A Texas school district had dropped a controversial Bible curriculum in order to settle a lawsuit.
The Ector County Independent School District in 2005 adopted a curriculum produced by the National Council on Bible Curriculum in Public Schools (NCBCPS), a North Carolina group. Critics, including Americans United, have charged that the NCBCPS curriculum is rife with fundamentalist Christian dogma and inaccurately teaches that America was founded to be a “Christian nation.”
Representing eight parents in the district, the American Civil Liberties Union and People For the American Way Foundation sued to block the use of the curriculum, asserting it would violate the separation of church and state.
The lawsuit alleged that the course material treated “the story of creation, the life of Noah and his ark” and other material from the Bible as factual history.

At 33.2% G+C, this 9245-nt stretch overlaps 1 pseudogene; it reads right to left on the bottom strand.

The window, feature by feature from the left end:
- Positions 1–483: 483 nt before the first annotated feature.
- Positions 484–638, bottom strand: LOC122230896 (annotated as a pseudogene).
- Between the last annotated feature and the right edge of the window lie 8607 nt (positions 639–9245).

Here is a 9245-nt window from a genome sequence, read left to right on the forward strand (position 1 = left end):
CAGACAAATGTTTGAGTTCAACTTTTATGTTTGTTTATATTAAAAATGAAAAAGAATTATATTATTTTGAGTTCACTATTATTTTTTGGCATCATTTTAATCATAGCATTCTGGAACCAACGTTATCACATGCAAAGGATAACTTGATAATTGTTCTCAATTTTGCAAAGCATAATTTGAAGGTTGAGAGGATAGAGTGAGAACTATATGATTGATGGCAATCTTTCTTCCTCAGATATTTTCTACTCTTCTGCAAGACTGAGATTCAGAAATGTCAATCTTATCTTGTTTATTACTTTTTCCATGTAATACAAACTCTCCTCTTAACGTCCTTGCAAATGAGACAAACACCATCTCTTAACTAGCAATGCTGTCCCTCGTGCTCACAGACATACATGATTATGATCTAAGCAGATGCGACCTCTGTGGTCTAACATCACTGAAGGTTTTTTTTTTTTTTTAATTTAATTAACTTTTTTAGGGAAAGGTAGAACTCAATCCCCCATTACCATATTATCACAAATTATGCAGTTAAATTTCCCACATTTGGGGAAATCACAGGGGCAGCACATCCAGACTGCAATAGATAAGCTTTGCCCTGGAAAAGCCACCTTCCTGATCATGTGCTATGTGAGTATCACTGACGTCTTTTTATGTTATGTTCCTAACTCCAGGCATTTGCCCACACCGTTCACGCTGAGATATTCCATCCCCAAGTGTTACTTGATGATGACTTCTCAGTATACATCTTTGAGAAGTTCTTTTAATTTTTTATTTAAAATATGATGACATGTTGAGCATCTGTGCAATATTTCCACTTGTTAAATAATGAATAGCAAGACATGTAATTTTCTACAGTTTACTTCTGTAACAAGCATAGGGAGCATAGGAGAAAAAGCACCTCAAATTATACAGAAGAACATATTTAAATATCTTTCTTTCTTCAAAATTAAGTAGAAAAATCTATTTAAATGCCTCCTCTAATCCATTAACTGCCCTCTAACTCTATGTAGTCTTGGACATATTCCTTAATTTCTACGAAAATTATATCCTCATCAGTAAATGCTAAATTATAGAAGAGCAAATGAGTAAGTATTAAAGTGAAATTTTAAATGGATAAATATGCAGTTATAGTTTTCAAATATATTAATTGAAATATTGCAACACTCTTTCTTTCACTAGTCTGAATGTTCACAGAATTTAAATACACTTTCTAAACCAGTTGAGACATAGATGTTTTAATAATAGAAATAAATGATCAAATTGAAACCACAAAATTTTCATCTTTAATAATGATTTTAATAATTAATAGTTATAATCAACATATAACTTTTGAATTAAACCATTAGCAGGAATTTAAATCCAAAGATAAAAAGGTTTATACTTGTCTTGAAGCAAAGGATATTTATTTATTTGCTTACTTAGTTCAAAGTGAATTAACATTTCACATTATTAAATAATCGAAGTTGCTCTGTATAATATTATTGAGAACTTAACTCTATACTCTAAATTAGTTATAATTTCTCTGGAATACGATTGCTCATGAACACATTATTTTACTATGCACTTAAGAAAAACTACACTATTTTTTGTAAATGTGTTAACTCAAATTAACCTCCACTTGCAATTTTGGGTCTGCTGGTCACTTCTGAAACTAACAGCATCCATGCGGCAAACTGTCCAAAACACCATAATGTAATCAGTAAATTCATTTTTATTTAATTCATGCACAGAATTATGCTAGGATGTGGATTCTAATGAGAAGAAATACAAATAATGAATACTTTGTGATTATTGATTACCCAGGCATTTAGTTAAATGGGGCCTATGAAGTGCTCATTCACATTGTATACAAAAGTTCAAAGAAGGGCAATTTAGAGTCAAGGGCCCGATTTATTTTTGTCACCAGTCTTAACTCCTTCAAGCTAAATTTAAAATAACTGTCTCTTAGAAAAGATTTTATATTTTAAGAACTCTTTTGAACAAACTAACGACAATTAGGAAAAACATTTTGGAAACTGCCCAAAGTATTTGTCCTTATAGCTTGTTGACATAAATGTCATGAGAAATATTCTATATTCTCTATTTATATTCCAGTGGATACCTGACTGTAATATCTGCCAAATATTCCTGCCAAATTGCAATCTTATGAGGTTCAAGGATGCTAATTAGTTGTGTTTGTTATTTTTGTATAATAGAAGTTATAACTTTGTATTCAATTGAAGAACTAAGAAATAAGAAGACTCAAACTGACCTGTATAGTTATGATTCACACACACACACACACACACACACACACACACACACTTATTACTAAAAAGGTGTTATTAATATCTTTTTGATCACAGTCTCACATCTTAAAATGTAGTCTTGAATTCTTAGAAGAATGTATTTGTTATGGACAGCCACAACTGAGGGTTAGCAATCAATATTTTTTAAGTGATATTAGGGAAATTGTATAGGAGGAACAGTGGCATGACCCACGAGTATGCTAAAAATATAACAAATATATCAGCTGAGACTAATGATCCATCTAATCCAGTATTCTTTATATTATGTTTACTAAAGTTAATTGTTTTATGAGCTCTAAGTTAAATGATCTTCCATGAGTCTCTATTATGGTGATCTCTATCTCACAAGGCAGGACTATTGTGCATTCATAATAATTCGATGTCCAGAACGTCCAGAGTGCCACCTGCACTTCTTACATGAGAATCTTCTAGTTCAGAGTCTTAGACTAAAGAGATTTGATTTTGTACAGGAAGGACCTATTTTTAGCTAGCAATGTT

When word got out that the district was considering the curriculum, some parents began to mobilize and speak out. After the board approved its use, Shannon Baker, the district’s director of curriculum and instruction, circulated an e-mail applauding the move that read, “Take that, you dang heathens!”
The NCBCPS claims its curriculum is taught in hundreds of schools nationwide, but the group refuses to provide a list and the numbers are suspect. After the settlement, Jeremy Gunn, director of the ACLU’s religious freedom program, warned other schools about the materials.
“Anyone who is paying attention would realize that it’s very risky to teach the course, because it is unconstitutional,” Gunn told The New York Times.